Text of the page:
Lambda Calculus

Your Favorite Language

Probably has lots of features:

  • Assignment (x = x + 1)
  • Booleans, integers, characters, strings, …
  • Conditionals
  • Loops
  • return, break, continue
  • Functions
  • Recursion
  • References / pointers
  • Objects and classes
  • Inheritance

Which ones can we do without?

What is the smallest universal language?


















What is computable?

Before 1930s

Informal notion of an effectively calculable function:

can be computed by a human with pen and paper, following an algorithm

can be computed by a human with pen and paper, following an algorithm





1936: Formalization

What is the smallest universal language?

Alan Turing

Alan Turing

The Turing Machine



Alonzo Church

Alonzo Church

The Lambda Calculus














The Next 700 Languages

Peter Landin

Peter Landin

Whatever the next 700 languages turn out to be, they will surely be variants of lambda calculus.

Peter Landin, 1966















The Lambda Calculus

Has one feature:

  • Functions











No, really:

  • Assignment (x = x + 1)
  • Booleans, integers, characters, strings, …
  • Conditionals
  • Loops
  • return, break, continue
  • Functions
  • Recursion
  • References / pointers
  • Objects and classes
  • Inheritance
  • Reflection











More precisely, all you can do is:

  • define a function
  • call a function











Describing a Programming Language

  • Syntax: what do programs look like?
  • Semantics: what do programs mean?
    • operational semantics: how do programs execute step-by-step?











Syntax: What Programs Look Like


E ::= x
    | \x -> E
    | E1 E2


Programs are expressions E (also called λ-terms) of one of three kinds:

  • Variable
    • x, y, z
  • Abstraction (aka nameless function definition)
    • \x -> E
    • x is the formal parameter, E is the body
    • “for any x compute E
  • Application (aka function call)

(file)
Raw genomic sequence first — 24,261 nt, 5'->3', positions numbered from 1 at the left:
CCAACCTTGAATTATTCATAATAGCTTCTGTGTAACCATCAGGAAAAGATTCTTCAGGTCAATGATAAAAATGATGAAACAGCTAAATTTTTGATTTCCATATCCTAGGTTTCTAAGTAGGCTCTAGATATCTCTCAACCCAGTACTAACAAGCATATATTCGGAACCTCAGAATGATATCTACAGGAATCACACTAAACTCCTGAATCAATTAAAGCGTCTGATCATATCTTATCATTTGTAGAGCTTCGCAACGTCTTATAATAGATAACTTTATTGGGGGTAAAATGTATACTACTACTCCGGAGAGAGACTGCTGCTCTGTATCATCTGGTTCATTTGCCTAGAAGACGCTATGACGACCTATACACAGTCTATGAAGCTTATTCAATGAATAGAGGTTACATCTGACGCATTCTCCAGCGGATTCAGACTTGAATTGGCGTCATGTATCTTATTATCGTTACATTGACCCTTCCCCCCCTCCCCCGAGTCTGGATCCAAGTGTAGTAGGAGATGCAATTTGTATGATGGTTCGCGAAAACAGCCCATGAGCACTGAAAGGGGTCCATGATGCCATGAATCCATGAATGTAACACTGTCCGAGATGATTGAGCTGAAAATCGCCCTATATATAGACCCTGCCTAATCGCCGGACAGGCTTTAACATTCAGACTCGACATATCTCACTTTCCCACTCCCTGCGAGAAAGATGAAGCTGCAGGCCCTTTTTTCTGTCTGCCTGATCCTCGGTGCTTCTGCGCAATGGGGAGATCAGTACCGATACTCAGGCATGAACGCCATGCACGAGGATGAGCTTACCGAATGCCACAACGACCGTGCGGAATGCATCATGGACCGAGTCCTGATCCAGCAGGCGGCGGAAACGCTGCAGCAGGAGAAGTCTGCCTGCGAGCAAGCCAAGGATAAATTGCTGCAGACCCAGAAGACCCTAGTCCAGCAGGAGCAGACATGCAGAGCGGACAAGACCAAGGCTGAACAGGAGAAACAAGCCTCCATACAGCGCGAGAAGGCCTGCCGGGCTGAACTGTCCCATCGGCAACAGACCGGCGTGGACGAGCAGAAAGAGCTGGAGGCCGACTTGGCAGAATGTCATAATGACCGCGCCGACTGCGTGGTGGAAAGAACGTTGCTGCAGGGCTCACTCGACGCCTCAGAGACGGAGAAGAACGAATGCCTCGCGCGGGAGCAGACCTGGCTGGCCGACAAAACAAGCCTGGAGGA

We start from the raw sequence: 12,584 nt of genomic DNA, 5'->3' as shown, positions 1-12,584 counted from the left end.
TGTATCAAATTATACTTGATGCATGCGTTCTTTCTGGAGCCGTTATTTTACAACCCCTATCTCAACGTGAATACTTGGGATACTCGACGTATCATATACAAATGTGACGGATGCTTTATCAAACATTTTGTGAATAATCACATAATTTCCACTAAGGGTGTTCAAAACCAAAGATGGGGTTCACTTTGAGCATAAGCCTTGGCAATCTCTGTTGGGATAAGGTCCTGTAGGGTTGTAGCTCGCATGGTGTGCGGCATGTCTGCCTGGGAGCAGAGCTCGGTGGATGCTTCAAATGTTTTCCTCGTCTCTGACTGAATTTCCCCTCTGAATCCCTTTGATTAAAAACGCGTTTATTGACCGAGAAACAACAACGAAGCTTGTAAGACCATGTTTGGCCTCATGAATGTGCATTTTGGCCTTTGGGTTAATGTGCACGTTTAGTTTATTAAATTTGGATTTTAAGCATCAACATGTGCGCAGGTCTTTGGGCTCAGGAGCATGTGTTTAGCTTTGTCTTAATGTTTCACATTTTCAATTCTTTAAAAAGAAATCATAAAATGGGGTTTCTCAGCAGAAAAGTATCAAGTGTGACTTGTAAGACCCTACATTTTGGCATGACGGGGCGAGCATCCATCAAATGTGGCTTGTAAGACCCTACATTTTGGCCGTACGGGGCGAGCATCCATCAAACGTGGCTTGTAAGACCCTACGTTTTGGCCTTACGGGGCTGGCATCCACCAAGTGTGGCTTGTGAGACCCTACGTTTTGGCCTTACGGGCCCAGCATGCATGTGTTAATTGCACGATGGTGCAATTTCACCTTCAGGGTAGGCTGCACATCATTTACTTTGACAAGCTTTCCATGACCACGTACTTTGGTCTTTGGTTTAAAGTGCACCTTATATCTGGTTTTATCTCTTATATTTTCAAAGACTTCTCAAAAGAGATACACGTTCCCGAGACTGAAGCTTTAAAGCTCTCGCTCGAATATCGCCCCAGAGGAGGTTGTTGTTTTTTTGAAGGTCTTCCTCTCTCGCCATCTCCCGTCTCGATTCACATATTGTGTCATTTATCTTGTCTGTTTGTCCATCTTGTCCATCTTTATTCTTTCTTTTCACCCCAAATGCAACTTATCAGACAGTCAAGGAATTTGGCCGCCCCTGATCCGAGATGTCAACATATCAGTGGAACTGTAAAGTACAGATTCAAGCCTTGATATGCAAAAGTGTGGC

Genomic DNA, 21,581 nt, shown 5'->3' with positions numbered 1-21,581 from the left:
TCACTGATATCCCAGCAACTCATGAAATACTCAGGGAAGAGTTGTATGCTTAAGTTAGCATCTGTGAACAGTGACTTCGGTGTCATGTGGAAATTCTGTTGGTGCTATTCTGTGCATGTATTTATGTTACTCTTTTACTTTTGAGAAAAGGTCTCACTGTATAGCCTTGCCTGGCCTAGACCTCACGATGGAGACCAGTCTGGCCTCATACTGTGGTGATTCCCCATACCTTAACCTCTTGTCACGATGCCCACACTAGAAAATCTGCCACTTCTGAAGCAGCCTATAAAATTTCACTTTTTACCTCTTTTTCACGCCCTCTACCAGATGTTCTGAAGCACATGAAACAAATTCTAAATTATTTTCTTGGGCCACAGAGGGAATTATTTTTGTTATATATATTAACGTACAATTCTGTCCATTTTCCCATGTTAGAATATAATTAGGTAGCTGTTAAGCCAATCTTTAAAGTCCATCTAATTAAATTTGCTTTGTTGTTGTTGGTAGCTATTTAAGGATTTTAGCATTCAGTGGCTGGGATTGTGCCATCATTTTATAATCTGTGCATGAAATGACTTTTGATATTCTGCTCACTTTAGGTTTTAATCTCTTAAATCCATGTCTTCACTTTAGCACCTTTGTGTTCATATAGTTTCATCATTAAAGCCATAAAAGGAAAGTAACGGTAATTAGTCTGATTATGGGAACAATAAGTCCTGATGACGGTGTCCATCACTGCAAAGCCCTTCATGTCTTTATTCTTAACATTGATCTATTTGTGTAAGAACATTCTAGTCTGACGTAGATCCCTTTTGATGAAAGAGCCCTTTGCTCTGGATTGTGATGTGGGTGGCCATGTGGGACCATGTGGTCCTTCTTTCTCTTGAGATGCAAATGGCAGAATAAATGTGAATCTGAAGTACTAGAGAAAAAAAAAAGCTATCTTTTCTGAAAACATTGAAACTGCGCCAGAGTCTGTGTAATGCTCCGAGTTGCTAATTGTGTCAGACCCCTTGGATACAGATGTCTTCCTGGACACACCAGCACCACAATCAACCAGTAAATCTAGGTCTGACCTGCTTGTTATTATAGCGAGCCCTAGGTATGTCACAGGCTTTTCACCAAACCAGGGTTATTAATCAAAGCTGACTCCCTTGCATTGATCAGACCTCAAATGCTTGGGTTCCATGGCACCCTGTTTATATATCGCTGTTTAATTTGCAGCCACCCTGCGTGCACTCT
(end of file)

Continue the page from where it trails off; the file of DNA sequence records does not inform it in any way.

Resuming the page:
• E1 E2
    • E1 is the function, E2 is the argument
    • in your favorite language: E1(E2)

(Here each of E, E1, E2 can itself be a variable, abstraction, or application)











Example Expressions

apple               -- Variable named "apple"

apple banana        -- Application of variable "apple"
                    -- to variable "banana"

\x -> x             -- The identity function
                    -- ("for any x compute x")
                    
(\x -> x) apple     -- Application of the identity function
                    -- to variable "apple"                    

\x -> (\y -> y)     -- A function that returns the identity function
 
\f -> f (\x -> x)   -- A function that applies its argument 
                    -- to the identity function













QUIZ

Which of the following terms are syntactically incorrect?

A. \(\x -> x) -> y

B. \x -> x x

C. \x -> x (y x)

D. A and C

E. all of the above


Correct answer: A











Examples

\x -> x             -- The identity function
                    -- ("for any x compute x")

\x -> (\y -> y)     -- A function that returns the identity function
 
\f -> f (\x -> x)   -- A function that applies its argument 
                    -- to the identity function


How do I define a function with two arguments?

  • e.g. a function that takes x and y and returns y?













\x -> (\y -> y)     -- A function that returns the identity function
                    -- OR: a function that takes two arguments
                    -- and returns the second one!













How do I apply a function to two arguments?

  • e.g. apply \x -> (\y -> y) to apple and banana?













(((\x -> (\y -> y)) apple) banana) -- first apply to apple,
                                   -- then apply the result to banana












Syntactic Sugar



instead of we write
\x -> (\y -> (\z -> E)) \x -> \y -> \z -> E
\x -> \y -> \z -> E \x y z -> E
(((E1 E2) E3) E4) E1 E2 E3 E4



\x y -> y     -- A function that that takes two arguments
              -- and returns the second one...